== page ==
Irish Data Watchdog to Probe TikTok Over Handling of User Data

TikTok, the Chinese-owned video sharing platform, faces two inquiries from a data regulator in the European Union (EU) over its processing of children’s information and transferring of user data to China. The IrishData Protection Commission (DPC) said it will first look at the processing of personal data in the context of platform settings for users under age 18 and age verification measures for persons under 13, according to a statement released on Sept. 15. The second inquiry will examine whether TikTok transfers EU user data to China, where its parent company ByteDance is located. The Data Protection Commissioner Helen Dixon warned of data transfer issues in March, according to a report by The Irish Times. “TikTok tells us that EU data is transferred to the United States and not to China. However, we have understood that there is [a] possibility that maintenance and AI engineers in China may be accessing data,” said the report citing Dixon’s speech at an online event. In July, the Dutch Data Protection Authority fined Tiktok $885,000 for not offering a privacy statement in Dutch. The agency said that children may not understand how the app collects, processes, and uses personal data. The Netherlands privacy regulator said in a statement that they transferred several results of its investigation to Irish Data Protection Commission as TikTok established operations in Ireland during the course of the investigation. EU’s strict privacy law, General Data Protection Regulation (GDPR), allows only one regulator to oversee multinational companies’ operations in the bloc. “From that point on, the DPA was only authorized to assess TikTok’s privacy statement because the violation itself had already ended,” Monique Verdier, the Deputy Chair of the Netherlands data watchdog said in the statement. “It is now up to Ireland’s Data Protection Commission to finish our investigation and issue a final ruling on the other possible violations of privacy investigated by the DPA.” Under GDPR, companies can be fined up to 4 percent of their global revenue. ByteDance reported $34.3 billion earnings in 2020, up 111 percent year-on-year. Ireland’s privacy watchdog levied a record fine of $265 million to WhatsApp for breaching GDPR earlier this month. The regulator said it had received complaints about how the app processes personal data, including users and those who don’t use WhatsApp, since the enactment of GDPR in 2018. “This includes information provided to data subjects about the processing of information between WhatsApp and other Facebook companies,” according to the statement. TikTok has been under fire in the United States due to the security concerns of its Chinese owner. “The threat is that the Chinese Communist Party (CCP) … can use TikTok to gather sensitive information about Americans,” Rep. Ken Buck (R-Colo.)  said in a previous interview with The Epoch Times. The Trump administration attempted to ban TikTok in August 2020, saying that the app could be used by the CCP to spy on Americans, but the order was never enforced as the result of several court orders. President Joe Biden revoked the ban in June, instead directing the Commerce Department to a review of apps with ties to the Chinese regime for national security risks. Cathy He contributed to this report. Dorothy Li Follow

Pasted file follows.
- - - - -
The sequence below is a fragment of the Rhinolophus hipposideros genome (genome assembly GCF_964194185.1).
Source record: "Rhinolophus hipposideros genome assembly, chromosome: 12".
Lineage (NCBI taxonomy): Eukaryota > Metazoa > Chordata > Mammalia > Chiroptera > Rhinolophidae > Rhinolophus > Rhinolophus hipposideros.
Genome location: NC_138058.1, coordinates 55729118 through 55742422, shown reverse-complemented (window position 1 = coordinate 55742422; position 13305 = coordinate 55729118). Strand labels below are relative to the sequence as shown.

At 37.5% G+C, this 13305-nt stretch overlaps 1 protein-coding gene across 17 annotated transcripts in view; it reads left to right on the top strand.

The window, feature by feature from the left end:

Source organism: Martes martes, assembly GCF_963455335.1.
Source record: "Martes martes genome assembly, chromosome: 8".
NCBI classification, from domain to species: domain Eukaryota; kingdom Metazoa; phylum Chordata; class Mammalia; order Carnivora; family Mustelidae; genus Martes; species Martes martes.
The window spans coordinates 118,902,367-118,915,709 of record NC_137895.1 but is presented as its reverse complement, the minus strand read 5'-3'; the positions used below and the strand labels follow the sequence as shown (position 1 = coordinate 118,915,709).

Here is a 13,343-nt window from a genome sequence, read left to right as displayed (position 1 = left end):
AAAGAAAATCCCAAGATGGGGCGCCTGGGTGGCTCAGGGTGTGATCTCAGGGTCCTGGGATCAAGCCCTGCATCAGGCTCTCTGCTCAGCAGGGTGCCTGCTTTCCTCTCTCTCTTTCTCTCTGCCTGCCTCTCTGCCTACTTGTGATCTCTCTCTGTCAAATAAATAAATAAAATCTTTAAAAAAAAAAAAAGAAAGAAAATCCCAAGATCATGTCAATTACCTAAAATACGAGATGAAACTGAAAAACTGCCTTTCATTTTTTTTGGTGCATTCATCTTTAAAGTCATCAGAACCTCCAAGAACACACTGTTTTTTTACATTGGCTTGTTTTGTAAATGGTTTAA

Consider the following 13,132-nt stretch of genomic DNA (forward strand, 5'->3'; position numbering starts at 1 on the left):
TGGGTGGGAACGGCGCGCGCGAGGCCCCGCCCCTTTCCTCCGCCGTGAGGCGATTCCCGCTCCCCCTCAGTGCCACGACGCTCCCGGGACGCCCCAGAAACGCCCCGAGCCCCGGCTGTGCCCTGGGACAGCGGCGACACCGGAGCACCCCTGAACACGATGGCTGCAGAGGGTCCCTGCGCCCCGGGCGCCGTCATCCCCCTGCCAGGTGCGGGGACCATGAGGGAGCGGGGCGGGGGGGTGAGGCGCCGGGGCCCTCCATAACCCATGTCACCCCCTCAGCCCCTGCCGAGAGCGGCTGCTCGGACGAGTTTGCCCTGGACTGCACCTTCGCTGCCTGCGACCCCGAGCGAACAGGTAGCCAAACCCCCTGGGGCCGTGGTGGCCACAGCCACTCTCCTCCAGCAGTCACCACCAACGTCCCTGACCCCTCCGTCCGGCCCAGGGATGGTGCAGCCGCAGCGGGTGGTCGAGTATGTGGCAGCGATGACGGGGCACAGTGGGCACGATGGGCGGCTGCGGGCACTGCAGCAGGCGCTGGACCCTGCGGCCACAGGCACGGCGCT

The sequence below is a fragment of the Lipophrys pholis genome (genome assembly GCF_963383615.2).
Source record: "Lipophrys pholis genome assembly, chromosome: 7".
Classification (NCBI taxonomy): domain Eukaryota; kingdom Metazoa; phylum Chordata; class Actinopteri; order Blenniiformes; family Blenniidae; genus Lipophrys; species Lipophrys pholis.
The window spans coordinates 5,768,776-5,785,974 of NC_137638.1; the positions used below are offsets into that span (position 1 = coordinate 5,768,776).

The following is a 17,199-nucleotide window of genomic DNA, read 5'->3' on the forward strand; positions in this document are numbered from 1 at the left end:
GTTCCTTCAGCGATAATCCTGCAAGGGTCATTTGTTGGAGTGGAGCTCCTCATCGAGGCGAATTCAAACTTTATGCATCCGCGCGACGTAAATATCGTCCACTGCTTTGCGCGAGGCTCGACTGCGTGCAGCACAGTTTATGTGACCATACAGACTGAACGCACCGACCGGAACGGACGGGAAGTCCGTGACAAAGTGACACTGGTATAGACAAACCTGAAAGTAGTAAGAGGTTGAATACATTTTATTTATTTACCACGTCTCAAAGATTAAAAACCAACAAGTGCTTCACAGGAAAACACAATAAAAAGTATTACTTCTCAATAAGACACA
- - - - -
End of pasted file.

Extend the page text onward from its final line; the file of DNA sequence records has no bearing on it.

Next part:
Irish Data Watchdog to Probe TikTok Over Handling of User Data